Annika Heramb’s guest viewpoint raises some excellent points about acquiring an international perspective and becoming a “global citizen.” While I find much to agree with in her viewpoint, I feel compelled to identify an overlooked point and add background that may not be obvious to some readers.

Ms. Heramb’s assertion that a student cannot be a global citizen merely by taking classes is absolutely correct. Her suggestions to become involved with international students, seek opportunities to read literature and see movies from other cultures, and participate in international student cultural events are all worthy endeavors. Her assertion that an extended international experience, living among locals, is essential to understanding another culture is also laudable.

The point missing in her perspective is that the International Degree provides the opportunity to synthesize an academic foundation, an experiential component, and a guided research thesis. This is the true beauty of the International Degree; the exploration of the international dimension of the student’s major, the experience of living in another culture, and the integration and application of those skills and experiences through a research thesis. Why the current administration at Oregon State University would seek to diminish or even eliminate this creative and rigorous model is beyond me and many others who have seen the incredible results this program produces. The minor investment it takes to support a part-time faculty thesis advisor yields significant dividends.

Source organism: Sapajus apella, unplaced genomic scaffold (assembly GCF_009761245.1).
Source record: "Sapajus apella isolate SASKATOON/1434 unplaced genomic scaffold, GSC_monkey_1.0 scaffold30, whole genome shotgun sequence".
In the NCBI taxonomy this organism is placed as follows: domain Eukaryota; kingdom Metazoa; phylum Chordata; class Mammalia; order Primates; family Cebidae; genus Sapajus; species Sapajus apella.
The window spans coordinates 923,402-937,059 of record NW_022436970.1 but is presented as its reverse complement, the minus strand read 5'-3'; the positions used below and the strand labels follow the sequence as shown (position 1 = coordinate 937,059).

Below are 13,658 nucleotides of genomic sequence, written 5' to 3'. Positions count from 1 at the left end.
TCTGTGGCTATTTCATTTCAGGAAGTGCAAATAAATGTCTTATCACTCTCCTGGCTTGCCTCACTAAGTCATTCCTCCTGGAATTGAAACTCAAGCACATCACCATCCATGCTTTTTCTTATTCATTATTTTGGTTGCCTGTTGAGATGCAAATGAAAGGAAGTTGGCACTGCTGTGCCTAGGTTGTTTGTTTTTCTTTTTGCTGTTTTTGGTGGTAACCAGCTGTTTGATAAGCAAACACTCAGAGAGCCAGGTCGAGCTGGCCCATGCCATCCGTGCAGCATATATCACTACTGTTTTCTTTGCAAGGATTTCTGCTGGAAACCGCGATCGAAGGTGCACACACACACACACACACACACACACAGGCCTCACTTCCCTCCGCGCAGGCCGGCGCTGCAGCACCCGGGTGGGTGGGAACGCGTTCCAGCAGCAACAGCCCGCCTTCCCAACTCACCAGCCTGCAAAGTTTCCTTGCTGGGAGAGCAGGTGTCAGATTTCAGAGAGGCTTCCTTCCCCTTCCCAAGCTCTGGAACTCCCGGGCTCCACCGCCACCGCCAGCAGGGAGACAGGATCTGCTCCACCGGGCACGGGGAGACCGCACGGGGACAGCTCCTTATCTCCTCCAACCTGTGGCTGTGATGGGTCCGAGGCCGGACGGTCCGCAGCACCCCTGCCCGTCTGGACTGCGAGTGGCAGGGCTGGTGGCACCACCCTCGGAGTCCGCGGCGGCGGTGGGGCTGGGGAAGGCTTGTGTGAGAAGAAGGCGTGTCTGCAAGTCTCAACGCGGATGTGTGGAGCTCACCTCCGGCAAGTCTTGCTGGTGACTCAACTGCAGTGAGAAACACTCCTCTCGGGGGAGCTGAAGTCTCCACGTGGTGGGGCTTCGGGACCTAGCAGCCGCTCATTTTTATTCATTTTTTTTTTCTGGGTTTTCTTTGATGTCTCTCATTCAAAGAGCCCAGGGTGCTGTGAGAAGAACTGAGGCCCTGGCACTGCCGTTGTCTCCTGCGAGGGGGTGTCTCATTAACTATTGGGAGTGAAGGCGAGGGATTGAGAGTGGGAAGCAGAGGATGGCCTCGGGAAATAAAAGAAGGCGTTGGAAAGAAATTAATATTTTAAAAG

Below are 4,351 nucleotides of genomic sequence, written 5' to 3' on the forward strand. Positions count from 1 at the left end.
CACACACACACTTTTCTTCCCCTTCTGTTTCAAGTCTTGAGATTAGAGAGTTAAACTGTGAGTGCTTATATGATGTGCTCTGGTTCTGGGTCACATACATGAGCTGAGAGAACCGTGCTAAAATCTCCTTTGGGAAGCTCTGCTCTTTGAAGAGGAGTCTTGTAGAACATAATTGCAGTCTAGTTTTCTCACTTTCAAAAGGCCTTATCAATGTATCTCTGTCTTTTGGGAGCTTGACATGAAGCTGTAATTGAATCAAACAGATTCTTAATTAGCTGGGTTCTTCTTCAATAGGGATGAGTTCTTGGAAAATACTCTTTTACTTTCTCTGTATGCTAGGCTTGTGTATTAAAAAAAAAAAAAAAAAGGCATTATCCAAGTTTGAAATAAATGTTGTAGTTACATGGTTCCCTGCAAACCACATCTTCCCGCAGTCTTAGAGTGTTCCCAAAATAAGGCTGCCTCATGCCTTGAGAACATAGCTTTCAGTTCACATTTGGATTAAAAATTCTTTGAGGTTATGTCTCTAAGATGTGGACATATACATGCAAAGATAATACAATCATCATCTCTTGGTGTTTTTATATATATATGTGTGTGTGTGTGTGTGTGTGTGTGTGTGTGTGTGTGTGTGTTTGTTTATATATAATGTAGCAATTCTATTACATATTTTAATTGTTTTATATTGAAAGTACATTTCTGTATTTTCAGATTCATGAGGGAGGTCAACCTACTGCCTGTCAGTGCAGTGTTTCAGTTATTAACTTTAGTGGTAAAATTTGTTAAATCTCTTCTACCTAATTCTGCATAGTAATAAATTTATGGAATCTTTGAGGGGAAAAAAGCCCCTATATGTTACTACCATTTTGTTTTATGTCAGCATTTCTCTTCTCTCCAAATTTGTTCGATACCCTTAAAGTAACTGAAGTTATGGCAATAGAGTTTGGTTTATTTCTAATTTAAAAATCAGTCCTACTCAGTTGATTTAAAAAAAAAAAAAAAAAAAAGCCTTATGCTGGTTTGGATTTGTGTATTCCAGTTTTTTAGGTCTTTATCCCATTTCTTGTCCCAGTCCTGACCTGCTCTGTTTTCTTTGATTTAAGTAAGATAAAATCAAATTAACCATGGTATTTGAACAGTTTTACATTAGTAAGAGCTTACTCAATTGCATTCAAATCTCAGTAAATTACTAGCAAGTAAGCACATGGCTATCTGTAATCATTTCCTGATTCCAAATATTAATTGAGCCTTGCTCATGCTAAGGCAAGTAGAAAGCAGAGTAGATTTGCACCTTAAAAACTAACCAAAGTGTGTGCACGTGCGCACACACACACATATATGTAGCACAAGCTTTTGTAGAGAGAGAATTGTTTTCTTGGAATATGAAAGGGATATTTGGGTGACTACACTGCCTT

Learning abroad is a life changing experience, though not without its challenges. Therefore, preparation for living, studying, or interning abroad is necessary through language and culture courses, courses on intercultural communication and observation. Recent research also shows that an opportunity to reflect on the experience is also vital for maximum added value.

Internationalizing a university means different things to different people. It is not just how many international students are on the campus; it is not based just on the number of students who go abroad; and it is not just about the number of culturally-focused classes are available. It is each of those things though much, much more.

Internationalization is an institutional commitment to provide the resources and support that encourage students to gain an understanding of other cultures and to develop the skills and experiences that will make them functional and comfortable in today’s global society and marketplace. This is what the International Degree does in spades. Its proposed diminution or elimination removes a golden opportunity for OSU students and faculty. And while the International Degree is not the only path to gaining an international perspective, it sets the gold standard for integrating the academic, experiential and personal learning that is worth keeping and enhancing. The ID is an elegant path forward and OSU is fortunate to have it as a curricular option.

Paul Primak worked in international education for 34 years, 21 of those at OSU.

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